The stool has Ionic-voluted 'truss' feet relating to a Louis Quatorze pattern for a chair and en suite stool issued by Daniel Marot (d. 1752), 'architect' to William III in his Second Livre d'Appartments, c. 1700.
A related walnut stool, with this Ionic truss, formed part of the furnishings of Hampton Court Palace (P. Macquoid, The History of English Furniture: The Age of Walnut, London, 1905, p. 70, fig. 65). The everted volute also features on an easy chair formerly at Chastleton House, Oxfordshire, which has been discussed with the work of the court chair-maker Thomas Roberts (Adam Bowett, 'The English 'horsebone' chair 1685-1710', Burlington Magazine, May, 1999, p. 269, fig. 12).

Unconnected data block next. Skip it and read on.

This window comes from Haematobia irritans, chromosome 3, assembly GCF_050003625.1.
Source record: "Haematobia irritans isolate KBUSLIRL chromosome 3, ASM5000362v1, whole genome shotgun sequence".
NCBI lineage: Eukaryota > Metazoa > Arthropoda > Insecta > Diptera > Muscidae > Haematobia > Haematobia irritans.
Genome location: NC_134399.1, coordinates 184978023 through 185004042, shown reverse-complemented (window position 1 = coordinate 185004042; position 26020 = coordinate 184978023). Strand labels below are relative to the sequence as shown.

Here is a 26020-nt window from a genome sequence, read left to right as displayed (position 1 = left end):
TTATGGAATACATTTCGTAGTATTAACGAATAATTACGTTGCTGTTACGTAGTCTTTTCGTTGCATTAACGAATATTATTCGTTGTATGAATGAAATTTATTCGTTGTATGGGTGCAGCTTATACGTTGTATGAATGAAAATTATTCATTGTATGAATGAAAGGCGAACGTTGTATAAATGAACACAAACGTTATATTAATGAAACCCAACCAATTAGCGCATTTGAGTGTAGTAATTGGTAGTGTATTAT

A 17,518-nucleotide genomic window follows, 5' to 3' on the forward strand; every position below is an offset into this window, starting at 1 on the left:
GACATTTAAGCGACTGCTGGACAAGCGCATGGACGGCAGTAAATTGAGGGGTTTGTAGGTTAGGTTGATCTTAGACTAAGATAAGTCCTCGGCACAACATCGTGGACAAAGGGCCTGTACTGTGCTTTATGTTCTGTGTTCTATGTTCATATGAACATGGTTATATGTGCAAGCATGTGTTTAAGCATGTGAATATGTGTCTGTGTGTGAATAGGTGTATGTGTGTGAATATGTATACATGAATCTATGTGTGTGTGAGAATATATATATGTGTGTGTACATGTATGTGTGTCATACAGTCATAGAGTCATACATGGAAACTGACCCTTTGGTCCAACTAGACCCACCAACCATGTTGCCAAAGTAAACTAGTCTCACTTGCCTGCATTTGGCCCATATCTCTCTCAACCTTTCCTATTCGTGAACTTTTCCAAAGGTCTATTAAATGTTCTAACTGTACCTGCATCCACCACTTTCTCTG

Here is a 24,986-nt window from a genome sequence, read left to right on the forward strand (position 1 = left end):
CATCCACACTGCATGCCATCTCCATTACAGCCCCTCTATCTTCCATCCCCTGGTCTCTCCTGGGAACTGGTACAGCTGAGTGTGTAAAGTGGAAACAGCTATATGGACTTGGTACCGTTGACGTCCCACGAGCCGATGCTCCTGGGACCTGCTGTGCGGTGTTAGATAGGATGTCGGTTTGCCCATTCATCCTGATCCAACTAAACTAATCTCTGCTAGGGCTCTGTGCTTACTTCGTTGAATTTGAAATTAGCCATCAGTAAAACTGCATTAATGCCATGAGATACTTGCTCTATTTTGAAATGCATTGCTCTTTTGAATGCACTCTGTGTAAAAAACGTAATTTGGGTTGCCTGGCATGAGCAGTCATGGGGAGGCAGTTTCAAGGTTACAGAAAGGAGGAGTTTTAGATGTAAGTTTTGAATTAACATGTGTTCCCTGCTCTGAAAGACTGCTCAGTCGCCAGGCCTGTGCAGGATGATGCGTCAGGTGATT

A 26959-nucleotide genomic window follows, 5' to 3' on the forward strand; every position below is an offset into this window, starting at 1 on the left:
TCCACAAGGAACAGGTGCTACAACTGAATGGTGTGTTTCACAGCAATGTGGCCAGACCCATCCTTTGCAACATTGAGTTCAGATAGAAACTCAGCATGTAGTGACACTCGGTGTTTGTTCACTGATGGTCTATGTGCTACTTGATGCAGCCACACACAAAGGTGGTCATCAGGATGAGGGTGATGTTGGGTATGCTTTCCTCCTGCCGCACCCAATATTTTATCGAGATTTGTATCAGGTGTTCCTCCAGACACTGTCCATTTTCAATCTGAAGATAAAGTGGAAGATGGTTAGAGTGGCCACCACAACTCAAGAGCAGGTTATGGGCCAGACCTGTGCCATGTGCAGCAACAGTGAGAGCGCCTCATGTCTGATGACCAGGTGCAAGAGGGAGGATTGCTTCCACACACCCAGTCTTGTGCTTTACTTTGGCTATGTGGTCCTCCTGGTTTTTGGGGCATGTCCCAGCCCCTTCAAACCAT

The stool is reputed to have come from Boynton Hall, Yorkshire, whose contents were sold by The Rev'd J. E. Strickland, Henry Spencer & Sons house sale, 21-23 November 1950. It is therefore possible that the stool formed part of a suite commissioned by Sir William Strickland 3rd Bt. of Boynton (d. 1724), who was elected M.P. for Malton in 1688.